History of Recording

The first blues record, Mamie Smithās Crazy Blues, was released in 1920. At the time, songs were recorded through a horn that transmitted the sound vibrations to a diaphragm and on to a needle, which created the actual recording. The equipment was too sensitive for the use of drums, and restricted volume and the range of sound.

In 1925 the electrical microphone was developed, giving recordings the ability to handle a larger range of sound, but heavy bass and drums were still difficult to record. Because of the length of the recording wire, songs could not be more than three minutes in length. The artists played with a traffic light in the studio÷play on the green light, yellow at two minutes and forty-five seconds, red at three minutes. As a result, many 78s have abrupt endings or seem to speed up in the last fifteen seconds of the song.

For the most part, blues recordings were being produced for the "race" market÷the black audience÷and were released as singles. Paramount was one of the leading producers of race records through the depression. The records were as cheaply produced as possible, and as the depression wore on, fewer copies of each record were pressed and the record quality became so poor that people said, "a new Paramount sounds old."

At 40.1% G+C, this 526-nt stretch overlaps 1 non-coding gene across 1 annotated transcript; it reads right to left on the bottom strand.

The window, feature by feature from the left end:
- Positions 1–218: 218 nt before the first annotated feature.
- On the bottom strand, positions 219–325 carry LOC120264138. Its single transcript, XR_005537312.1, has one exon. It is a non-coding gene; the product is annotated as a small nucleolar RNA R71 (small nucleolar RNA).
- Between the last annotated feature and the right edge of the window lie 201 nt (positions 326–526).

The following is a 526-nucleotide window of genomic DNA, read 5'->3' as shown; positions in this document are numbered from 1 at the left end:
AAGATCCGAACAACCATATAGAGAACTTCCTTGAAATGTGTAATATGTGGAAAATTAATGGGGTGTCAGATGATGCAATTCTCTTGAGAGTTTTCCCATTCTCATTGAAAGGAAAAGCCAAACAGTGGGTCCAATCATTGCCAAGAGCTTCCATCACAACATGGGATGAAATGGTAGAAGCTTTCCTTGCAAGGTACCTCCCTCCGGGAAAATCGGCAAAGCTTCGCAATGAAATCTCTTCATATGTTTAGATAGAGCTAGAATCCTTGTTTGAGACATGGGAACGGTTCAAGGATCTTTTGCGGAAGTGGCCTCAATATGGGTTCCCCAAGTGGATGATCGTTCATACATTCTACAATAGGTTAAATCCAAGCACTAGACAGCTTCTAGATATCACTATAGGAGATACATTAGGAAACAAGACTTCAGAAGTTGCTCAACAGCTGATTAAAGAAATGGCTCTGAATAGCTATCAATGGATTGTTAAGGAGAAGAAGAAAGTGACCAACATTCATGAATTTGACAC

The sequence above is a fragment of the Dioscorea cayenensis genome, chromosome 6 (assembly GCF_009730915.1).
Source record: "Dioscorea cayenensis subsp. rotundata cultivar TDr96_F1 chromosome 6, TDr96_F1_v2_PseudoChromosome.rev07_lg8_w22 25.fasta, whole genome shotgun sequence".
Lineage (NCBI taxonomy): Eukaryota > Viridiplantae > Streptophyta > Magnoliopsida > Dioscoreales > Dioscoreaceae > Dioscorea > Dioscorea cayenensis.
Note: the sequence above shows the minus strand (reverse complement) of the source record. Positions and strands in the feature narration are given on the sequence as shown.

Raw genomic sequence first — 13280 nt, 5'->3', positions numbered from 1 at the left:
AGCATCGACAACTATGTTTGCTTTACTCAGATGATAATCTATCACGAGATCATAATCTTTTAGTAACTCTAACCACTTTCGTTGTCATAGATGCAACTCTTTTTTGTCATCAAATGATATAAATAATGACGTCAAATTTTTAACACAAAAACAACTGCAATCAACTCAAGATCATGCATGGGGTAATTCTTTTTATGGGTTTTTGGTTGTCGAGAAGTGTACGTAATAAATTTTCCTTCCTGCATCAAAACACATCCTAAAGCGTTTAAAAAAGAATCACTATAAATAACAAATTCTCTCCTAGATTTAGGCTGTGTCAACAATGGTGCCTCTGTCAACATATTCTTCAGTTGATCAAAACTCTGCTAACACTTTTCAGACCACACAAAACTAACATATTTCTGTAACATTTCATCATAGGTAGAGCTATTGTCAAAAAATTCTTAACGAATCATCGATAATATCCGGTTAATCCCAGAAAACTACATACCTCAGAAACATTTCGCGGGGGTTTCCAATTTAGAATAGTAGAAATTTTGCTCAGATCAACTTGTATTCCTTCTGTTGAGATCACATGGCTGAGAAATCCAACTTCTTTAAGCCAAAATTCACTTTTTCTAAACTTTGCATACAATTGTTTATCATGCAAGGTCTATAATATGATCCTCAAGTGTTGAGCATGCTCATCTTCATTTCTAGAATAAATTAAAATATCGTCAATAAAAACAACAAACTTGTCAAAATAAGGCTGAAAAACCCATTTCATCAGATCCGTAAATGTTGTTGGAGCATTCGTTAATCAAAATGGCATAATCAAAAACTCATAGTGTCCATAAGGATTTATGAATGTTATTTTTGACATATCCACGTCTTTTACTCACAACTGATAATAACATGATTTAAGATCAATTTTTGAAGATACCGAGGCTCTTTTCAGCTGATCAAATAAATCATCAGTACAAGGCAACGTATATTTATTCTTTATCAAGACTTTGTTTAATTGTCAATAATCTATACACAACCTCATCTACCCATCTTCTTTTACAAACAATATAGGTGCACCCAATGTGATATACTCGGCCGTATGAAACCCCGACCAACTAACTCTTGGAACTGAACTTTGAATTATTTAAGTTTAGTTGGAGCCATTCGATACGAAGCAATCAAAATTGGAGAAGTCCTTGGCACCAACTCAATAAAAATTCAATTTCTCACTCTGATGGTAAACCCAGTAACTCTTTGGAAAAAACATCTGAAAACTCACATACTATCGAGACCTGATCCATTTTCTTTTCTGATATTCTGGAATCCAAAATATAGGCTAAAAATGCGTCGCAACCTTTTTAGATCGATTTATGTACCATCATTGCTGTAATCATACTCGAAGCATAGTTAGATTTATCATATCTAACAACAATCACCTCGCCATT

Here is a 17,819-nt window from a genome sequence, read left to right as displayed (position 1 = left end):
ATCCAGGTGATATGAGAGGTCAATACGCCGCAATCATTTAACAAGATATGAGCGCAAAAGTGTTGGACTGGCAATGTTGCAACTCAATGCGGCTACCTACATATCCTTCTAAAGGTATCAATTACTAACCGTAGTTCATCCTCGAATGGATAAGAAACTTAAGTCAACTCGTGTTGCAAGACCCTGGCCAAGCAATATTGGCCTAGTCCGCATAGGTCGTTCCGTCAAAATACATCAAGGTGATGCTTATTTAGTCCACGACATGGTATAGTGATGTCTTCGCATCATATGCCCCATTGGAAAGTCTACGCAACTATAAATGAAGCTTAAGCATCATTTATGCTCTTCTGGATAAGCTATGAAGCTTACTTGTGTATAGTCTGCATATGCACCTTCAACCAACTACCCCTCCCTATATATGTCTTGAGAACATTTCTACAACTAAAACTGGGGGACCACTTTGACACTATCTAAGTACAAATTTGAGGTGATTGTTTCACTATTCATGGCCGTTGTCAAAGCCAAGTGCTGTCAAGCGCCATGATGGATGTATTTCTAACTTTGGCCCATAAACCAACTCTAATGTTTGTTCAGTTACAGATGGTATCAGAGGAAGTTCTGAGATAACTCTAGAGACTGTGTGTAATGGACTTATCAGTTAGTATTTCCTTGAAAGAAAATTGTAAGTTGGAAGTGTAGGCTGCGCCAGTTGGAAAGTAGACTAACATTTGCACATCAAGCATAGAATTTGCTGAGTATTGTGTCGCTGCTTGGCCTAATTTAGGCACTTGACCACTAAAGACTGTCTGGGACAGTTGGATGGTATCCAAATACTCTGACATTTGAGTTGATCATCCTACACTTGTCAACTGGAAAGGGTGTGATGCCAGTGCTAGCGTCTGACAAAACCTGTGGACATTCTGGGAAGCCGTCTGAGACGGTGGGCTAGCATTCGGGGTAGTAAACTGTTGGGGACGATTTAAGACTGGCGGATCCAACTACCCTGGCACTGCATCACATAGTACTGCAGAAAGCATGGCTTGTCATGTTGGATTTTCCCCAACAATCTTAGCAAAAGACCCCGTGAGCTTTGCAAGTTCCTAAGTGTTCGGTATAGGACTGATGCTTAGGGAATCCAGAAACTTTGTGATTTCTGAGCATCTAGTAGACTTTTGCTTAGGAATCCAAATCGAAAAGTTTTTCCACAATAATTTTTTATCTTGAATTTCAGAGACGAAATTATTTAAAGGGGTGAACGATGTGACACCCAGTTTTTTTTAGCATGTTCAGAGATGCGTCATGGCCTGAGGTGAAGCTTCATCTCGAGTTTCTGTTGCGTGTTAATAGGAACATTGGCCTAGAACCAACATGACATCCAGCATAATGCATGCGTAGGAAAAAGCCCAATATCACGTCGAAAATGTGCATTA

At the same time, field recordings were also being made with funding from the library of congress. The field recordings were made on-site instead of in a studio, and tended to include parts of interviews and ambient sounds as well as music. The development of magnetic recording tape in 1946 made field recording more practical than it had been during the days of wire recording.

In 1948 the LP was developed, allowing twenty-five minutes of music per side of a twelve-inch vinyl record. With the advent of the LP, many recording companies released compilations of earlier blues singles. To this point, many artists had been recording the songs that they played to live audiences cut down to three minutesā length. Occasionally, the record company would give an artist a song to record, but for the most part, singles were representative of an artistās live repertoire. When stereo was developed in 1958, recordings could be mixed for the first time. Heavy bass and drums were possible, and new fidelity to the artistās sound was possible. Junior Wellsā Blues Band with Buddy Guyās Hoodoo Man Blues, recorded in 1965, featured selections over the three minute mark as well as the new percussion and bass sound made possible by stereo.

Bruce Iglaur

Dick Waterman

Richard Shurman